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It's happened to all of us: The day is waning, you're on a critical call on your smart phone, there's not an electrical outlet in sight and the battery is dying.

Aargh! (And other less acceptable expletives.)

What to do?

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Easy - reach into your pocket or briefcase and grab a battery-operated charger, plug in and keep talking. There's a surprisingly large selection of these contraptions on the market, for virtually every phone, Bluetooth earpiece or MP3 player.

With today's powerful - and power-hungry - smart phones, it makes a lot of sense to have one of these chargers close at hand. You may not need it often, but when you do, it'll pay for itself many times over.

We had a look at a few representative units.

Duracell

The charger batteries from Duracell vary only in capacity and size. The smaller pair, the Pocket USB Charger and the Instant USB Charger, each provide about 180 minutes of talk time on an iPhone 3G, BlackBerry Curve or Motorola RAZR V3 (as with any battery-powered device, your mileage may vary), and the Powerhouse (about the size of a deck of cards) will charge the iPhone completely and have some juice left over.

Regardless of capacity, each charger contains a lithium ion battery that is recharged via a USB connection to your computer. To charge your phone, plug the battery into its charging port and press the power button on the front. Duracell supplies a mini USB connector and says that for devices with specialized plugs such as iPhones, a USB cable with the device-specific connector should be used. Manufacturers' suggested prices run from $24.99 for the Pocket to $69.99 for the Powerhouse.

Scosche

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If you spend a lot of time in vehicles or off the grid, the $29.99 (U.S.) Scosche Solar Powered Backup Battery and Charger provides an interesting twist. It's about the size and shape of a small smart phone, and one side is covered with a solar panel. It comes with a universal carabiner mount, for clipping to backpacks, and a mount cradle with suction cups so you can stick the unit on a car windshield or even an airplane window. I charged it by leaving it on the windowsill in my office. It takes a while (18 hours from zero to full), but if you're pressed for time you can plug it into a computer USB port and juice it up in a couple of hours.

It comes with a micro-USB cable, but as with the Duracells, you can use a USB-to-specialized connector cable to charge your iPhone. Scosche also offers a compact $19.99 iPhone cable module that attaches to a keychain.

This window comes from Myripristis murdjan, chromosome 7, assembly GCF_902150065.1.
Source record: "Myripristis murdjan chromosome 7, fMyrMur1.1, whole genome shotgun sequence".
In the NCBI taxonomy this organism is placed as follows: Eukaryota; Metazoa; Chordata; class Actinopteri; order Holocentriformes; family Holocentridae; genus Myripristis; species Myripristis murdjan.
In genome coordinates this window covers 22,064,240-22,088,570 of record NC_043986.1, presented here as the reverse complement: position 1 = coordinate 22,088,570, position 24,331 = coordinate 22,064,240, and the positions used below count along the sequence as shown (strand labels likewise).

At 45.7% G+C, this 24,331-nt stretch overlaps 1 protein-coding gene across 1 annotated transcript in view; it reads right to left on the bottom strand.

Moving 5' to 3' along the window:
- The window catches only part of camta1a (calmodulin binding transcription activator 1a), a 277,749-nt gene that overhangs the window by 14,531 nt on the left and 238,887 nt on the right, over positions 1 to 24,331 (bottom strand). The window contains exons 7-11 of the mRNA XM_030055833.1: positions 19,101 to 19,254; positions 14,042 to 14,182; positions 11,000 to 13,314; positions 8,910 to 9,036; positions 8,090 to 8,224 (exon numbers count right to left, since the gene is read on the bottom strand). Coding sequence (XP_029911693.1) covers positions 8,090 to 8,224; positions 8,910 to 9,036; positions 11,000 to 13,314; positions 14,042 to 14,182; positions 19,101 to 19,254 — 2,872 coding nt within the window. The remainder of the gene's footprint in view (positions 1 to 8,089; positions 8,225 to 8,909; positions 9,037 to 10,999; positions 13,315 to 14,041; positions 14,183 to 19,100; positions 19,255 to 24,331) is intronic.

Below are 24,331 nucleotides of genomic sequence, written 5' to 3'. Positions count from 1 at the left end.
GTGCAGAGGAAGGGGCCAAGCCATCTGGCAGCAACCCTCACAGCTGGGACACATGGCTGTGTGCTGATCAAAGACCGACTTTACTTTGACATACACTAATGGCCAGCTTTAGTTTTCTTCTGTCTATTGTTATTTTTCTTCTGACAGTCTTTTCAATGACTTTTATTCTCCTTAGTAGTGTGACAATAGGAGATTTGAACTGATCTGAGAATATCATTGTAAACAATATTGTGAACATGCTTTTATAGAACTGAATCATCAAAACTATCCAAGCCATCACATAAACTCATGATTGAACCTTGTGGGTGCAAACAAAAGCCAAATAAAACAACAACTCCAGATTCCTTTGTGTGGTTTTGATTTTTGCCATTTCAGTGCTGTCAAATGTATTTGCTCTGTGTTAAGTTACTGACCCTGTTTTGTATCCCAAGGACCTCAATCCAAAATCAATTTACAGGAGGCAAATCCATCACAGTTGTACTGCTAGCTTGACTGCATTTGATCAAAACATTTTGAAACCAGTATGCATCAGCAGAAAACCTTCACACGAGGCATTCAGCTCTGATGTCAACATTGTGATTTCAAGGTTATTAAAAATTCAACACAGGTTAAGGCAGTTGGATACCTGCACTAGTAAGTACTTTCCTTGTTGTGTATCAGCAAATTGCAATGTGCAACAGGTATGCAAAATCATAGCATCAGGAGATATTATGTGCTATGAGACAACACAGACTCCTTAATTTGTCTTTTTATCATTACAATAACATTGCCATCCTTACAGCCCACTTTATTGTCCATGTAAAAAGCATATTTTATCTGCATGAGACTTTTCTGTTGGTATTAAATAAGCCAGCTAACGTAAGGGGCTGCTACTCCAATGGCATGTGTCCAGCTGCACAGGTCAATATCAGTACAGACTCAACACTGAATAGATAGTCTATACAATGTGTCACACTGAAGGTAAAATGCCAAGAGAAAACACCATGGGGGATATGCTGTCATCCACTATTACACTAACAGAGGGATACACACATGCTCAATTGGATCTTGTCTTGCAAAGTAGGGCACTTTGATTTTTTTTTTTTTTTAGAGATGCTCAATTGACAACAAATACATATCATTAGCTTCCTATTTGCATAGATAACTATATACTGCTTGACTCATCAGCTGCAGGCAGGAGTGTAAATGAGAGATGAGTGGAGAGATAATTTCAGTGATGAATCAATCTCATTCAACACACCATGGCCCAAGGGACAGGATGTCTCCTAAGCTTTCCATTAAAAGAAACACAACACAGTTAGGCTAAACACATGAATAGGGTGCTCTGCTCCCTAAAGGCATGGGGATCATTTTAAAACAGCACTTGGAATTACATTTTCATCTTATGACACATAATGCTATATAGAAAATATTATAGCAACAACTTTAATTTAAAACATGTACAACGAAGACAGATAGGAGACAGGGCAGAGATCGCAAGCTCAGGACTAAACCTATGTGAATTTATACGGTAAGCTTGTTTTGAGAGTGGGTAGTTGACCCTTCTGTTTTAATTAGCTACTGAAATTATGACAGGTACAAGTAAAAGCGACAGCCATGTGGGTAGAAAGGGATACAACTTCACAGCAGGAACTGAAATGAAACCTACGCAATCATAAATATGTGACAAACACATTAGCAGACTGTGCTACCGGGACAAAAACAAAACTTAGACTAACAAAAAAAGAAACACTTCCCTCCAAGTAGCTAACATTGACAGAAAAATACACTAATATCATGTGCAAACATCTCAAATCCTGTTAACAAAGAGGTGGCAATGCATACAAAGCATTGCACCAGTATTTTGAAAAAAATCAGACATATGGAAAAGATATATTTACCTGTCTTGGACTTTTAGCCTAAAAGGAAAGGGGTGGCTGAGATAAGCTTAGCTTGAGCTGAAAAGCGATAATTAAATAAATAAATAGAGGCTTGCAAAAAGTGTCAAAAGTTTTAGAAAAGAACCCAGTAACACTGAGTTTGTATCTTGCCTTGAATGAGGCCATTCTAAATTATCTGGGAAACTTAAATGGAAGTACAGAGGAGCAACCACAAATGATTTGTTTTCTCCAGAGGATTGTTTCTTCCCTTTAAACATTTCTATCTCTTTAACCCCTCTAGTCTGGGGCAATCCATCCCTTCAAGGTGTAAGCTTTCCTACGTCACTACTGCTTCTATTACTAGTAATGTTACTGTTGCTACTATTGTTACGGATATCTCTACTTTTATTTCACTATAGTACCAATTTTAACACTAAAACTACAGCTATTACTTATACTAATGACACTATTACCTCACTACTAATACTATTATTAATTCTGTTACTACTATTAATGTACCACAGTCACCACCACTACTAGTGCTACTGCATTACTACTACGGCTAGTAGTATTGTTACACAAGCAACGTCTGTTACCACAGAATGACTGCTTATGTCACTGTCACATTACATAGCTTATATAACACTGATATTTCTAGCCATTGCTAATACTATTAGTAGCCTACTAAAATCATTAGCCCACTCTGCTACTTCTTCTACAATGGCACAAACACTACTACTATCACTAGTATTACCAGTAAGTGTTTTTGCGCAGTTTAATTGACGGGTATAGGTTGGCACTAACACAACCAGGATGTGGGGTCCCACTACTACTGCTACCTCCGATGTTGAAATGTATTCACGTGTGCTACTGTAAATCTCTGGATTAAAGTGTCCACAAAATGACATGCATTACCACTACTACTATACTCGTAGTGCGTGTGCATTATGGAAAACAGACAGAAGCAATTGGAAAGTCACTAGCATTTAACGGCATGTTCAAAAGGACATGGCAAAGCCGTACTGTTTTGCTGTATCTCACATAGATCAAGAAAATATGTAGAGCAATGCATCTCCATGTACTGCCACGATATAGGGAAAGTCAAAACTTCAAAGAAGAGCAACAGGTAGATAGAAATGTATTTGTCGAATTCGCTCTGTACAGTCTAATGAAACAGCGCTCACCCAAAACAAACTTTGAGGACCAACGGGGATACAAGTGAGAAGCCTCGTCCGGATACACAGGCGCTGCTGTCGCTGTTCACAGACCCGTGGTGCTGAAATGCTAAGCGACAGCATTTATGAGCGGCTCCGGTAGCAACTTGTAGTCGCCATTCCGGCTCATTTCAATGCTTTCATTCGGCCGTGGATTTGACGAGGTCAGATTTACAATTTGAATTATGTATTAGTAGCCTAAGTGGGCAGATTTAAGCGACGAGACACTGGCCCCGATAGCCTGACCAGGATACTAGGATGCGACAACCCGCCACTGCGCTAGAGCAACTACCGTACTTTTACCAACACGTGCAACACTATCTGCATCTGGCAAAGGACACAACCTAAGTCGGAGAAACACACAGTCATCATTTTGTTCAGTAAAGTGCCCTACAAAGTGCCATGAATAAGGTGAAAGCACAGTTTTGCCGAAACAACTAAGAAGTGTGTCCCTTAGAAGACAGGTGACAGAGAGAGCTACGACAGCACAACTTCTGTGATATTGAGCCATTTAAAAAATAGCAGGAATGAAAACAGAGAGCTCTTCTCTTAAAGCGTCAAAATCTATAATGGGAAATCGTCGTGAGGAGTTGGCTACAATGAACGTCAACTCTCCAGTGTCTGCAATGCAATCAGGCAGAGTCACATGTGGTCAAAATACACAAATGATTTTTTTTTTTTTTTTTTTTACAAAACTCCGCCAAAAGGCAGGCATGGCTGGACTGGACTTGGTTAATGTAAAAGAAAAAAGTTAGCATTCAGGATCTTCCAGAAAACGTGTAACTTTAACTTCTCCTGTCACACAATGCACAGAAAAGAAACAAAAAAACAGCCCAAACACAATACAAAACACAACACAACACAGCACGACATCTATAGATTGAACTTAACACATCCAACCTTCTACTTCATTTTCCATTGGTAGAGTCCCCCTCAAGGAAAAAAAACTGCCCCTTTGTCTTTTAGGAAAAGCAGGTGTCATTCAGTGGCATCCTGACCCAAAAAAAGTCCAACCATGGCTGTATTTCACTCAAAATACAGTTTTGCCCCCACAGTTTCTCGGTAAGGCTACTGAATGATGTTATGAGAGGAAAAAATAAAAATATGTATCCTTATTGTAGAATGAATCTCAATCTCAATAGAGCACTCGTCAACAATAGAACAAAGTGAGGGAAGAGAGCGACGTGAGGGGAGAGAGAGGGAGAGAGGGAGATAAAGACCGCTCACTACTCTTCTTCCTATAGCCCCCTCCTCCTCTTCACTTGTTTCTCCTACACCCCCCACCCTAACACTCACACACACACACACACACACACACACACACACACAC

Callpod

Next up is the Callpod FuelTank Duo ($69.95). It's bigger than the others - like a paperback book - but it also packs a lot more power into its dual battery pods so it's great for prolonged use. It can charge two devices at a time, and holds sufficient power to charge each multiple times. We proved the point on a long road trip, keeping a Palm Treo topped up for several days without ever recharging the Duo.

To fill the "tank" all you need to do is plug the Duo into an electrical outlet using the supplied AC adapter. You can view charging status with the push of a button. The Duo comes with mini USB, micro USB and iPhone/iPod device adapters, plus a voucher for another adapter of your choice - and there are more than 3,000 to choose from, for everything from cameras to your GPS device. For less demanding, single-device applications, the company also offers the $49.95 FuelTank Uno.



Ecosol

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Finally, we have the Powerstick, from Ottawa-based Ecosol. The most compact of the batch, it looks like a giant USB data key - and several models do contain data storage as well as their lithium polymer battery. We tested a baby blue one (yes, you can get them in colours as well as basic black) with 8 GB of memory.

Regardless of colour and memory, each Powerstick comes with nine adapters that run the gamut of device connectors from Palm Treo to Apple iPhone to mini and micro USB. It charges, as one would expect, from a computer USB port, and an LCD meter on the side shows you how charging is progressing, and how much capacity is left when the Powerstick is charging a device. It takes about an hour to top up the Powerstick, and it took about the same amount of time for it to deliver almost a full charge to a BlackBerry Curve.

To charge a device, you simply plug the appropriate adapter into the end of the stick, attach the device, then push a button. If you're on a call, you then just keep talking - I found it easy to hold both phone and Powerstick while the device charged.

The Classic Powerstick (without memory) lists for $49.50 (U.S.). With memory, prices range from $74.50 for a 2-GB model to $94.50 for the 8-GB.

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